I will conclude with some discussion on how we might evaluate cultural claims, and claims about relative inclusion/exclusion. It is undoubtedly tempting to view both types of argument, especially when paired with exclusionary political goals, as at best a mere smokescreen for racism. Yet, while I think there may indeed by a strong overlap between cultural claims, relative inclusion/exclusion claims, and racist themes, I maintain that the first two are conceptually distinct from the third. Furthermore, for those inclined toward more inclusionary political goals, the first two types of argument should be viewed as attractive tools that can provide intriguing opportunities for co-option by proponents of more inclusionary views — options that are simply not available with respect to more categorically racist forms of argument.


June 9, 2017 in Current Affairs | Permalink | Comments (0)

Thursday, June 8, 2017

"Immigration Agents Came for Our Student" #FreeClaudia



Claudia Rueda is a Cal State Los Angeles student who - like many of the most vocal and passionate leaders of the grassroots immigrants' rights movement today - does not have immigration status.  She is DACA-eligible, but did not apply for DACA due to the application fee.  She was active in the Los Angeles immigrants rights community, and in fact had led a community-based campaign to support her own mother's bond case before the Los Angeles Immigration Court.  And just days after supporting her mother's bond petition, she was herself detained by immigration agents in what appears to have been a targeted operation against her, specifically.  Her case has generated substantial public and social media outrage (see #FreeClaudia).

In a Los Angeles Times editorial, two of Claudia's professors, Beth Baker and Alejandra Marchevsky, express their outrage over the federal government's detention of Claudia. They write:  "Claudia is the face of immigration enforcement under the Trump administration. Under current executive guidelines, any immigrant suspected of a crime, even if never arrested, charged, or convicted, has become a priority for deportation. Basic due process, such as the right to know the charges and evidence against you, is absent in the immigration system. This policy has led to a 32% increase in immigrant detentions in the first three months of Trump’s presidency compared with the same time last year, and a 100% increase in the detention of people with no criminal record or with only minor traffic infractions. 'Criminal investigations' serve as a pretext for a policy of mass deportation of immigrants who have deep ties in local communities."

Claudia was detained about a month ago, and remains in detention despite a heavily-documented request for prosecutorial discretion, according to her attorney Monika Langarica of the ABA Immigrant Justice Project in San Diego (who, coincidentally, I just met this evening at a panel on DACA and law school admissions).  Her bond hearing is tomorrow (June 9) in San Diego.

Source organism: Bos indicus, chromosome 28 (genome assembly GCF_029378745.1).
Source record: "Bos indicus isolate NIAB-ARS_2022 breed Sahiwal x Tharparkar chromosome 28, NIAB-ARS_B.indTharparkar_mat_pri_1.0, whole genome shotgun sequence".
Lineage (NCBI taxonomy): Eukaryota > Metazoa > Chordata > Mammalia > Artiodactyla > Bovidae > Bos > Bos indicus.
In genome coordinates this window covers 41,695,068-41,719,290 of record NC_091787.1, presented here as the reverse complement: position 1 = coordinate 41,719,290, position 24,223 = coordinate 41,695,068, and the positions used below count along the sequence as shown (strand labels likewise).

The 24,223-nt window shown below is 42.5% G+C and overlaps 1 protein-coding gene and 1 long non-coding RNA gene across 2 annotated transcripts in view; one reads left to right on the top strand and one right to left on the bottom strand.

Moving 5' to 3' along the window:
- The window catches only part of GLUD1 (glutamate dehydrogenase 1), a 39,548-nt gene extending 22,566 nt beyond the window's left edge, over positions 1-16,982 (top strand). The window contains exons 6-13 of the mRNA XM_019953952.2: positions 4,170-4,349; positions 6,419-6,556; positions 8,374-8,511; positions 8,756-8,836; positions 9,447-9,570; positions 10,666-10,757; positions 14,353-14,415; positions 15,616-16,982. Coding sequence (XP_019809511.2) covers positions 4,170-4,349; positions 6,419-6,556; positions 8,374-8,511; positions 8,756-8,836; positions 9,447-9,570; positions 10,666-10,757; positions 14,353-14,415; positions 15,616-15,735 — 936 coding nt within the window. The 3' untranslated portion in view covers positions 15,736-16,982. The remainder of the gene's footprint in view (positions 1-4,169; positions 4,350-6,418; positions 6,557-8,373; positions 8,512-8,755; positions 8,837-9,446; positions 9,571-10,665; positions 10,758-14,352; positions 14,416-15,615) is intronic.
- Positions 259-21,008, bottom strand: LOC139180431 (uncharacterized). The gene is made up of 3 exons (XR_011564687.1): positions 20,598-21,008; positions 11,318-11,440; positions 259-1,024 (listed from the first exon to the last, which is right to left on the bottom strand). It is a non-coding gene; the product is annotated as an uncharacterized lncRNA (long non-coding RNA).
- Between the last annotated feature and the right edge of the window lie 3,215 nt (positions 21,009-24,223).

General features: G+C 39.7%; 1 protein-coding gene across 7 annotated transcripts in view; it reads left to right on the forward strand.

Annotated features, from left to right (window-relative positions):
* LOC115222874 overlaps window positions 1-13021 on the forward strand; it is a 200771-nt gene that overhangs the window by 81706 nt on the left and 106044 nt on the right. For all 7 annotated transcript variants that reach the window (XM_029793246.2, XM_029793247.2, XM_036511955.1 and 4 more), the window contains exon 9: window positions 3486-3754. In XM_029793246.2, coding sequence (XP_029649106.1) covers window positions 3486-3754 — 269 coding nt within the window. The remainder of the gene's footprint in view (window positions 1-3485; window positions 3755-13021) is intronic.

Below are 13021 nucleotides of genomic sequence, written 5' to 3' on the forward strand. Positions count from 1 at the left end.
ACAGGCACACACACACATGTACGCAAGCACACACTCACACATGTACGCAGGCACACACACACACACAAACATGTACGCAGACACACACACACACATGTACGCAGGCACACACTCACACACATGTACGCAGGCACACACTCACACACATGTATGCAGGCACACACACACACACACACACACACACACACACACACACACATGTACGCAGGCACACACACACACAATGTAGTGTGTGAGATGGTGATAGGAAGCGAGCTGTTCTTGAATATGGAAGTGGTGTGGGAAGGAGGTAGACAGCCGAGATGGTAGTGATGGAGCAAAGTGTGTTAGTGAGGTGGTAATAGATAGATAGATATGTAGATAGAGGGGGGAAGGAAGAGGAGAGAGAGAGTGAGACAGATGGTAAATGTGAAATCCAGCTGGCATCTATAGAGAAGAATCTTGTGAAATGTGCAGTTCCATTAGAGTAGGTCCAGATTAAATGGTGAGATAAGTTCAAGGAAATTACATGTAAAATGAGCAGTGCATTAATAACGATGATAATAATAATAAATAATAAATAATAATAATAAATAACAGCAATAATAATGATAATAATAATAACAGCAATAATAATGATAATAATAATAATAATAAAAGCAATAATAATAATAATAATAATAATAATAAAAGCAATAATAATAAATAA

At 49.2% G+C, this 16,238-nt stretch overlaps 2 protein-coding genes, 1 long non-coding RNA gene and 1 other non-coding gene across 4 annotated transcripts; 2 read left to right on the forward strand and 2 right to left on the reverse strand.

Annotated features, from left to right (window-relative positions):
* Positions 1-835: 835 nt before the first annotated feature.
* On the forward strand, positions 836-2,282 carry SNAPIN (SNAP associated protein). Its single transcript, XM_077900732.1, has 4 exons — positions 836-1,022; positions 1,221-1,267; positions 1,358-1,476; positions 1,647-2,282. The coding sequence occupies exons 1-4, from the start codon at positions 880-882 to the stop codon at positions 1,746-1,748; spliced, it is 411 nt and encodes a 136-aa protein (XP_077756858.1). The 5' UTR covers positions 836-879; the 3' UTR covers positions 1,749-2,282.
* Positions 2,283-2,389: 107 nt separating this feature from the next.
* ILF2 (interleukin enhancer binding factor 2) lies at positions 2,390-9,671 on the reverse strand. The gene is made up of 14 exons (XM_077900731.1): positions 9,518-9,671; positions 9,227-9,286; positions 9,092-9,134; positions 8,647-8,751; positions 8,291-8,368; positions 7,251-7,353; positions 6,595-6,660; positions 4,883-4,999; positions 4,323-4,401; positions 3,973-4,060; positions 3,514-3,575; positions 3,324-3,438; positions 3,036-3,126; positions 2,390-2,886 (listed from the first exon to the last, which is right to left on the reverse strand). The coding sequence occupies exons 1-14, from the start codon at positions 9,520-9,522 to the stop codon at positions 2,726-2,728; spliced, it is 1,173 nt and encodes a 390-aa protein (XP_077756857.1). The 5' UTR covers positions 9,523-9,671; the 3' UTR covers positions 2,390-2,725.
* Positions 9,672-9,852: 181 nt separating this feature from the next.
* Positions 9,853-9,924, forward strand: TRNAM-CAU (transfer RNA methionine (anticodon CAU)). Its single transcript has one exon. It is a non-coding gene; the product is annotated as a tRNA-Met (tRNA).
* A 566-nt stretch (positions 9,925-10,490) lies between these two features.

June 8, 2017 | Permalink | Comments (0)

Indefensible: Sisters, Separated by Birth

Immigrant Defense Project Podcast--Indefensible: Episode 2:

Lundy and Linda Khoy are sisters who both got in trouble with the law. They were arrested separately for intent to distribute ecstasy when they were in their teens. Both say they were rebelling against their strict parents in Virginia. The fork in their destinies can be traced back to where they were born – illustrating how a seemingly straightforward fact like birthplace gets codified in harsh immigration laws to create vastly different life chances.

Lundy was born in a refugee camp in Thailand after her parents fled Cambodia’s genocide. Like millions of other Southeast Asians displaced from the region due to US aggression, the family was brought to the United States through a refugee resettlement program, and Linda was later born in California. As they adjusted to life here, Lundy and her parents, who received Green Cards (or permanent residence status), didn’t know how to become U.S. citizens.

Linda’s arrest at 19 years old involved hundreds of pills of ecstasy. As a U.S. citizen, Linda served a year in prison and when she was released, she got on with her life. Lundy, on the other hand, was arrested with just seven pills. The judge suspended her sentence and put her on probation so she could go back to school, but now she is facing deportation. Even though Lundy married a US citizen and has a US citizen child, an immigration judge ordered her deported. Through her activism with groups like the Southeast Asia Resource Action Center (SEARAC), Immigrant Defense Project (IDP), and the Immigrant Justice Network (IJN), Lundy secured a pardon from the Governor of Virginia. But the risk of deportation still looms.

Immigrants with criminal convictions have been increasingly demonized by the Trump Administration. Alongside hateful and racist rhetoric, Trump’s executive orders set into motion an indiscriminate deportation machinery, blind to the realities of people’s lives: their children and families, how long they have been in the country, what they have contributed to their communities. Because of changes enacted in the 1996 immigration laws, many non-citizens (including longtime residents like Lundy) face mandatory deportation for a broad range of offenses, including minor drug charges.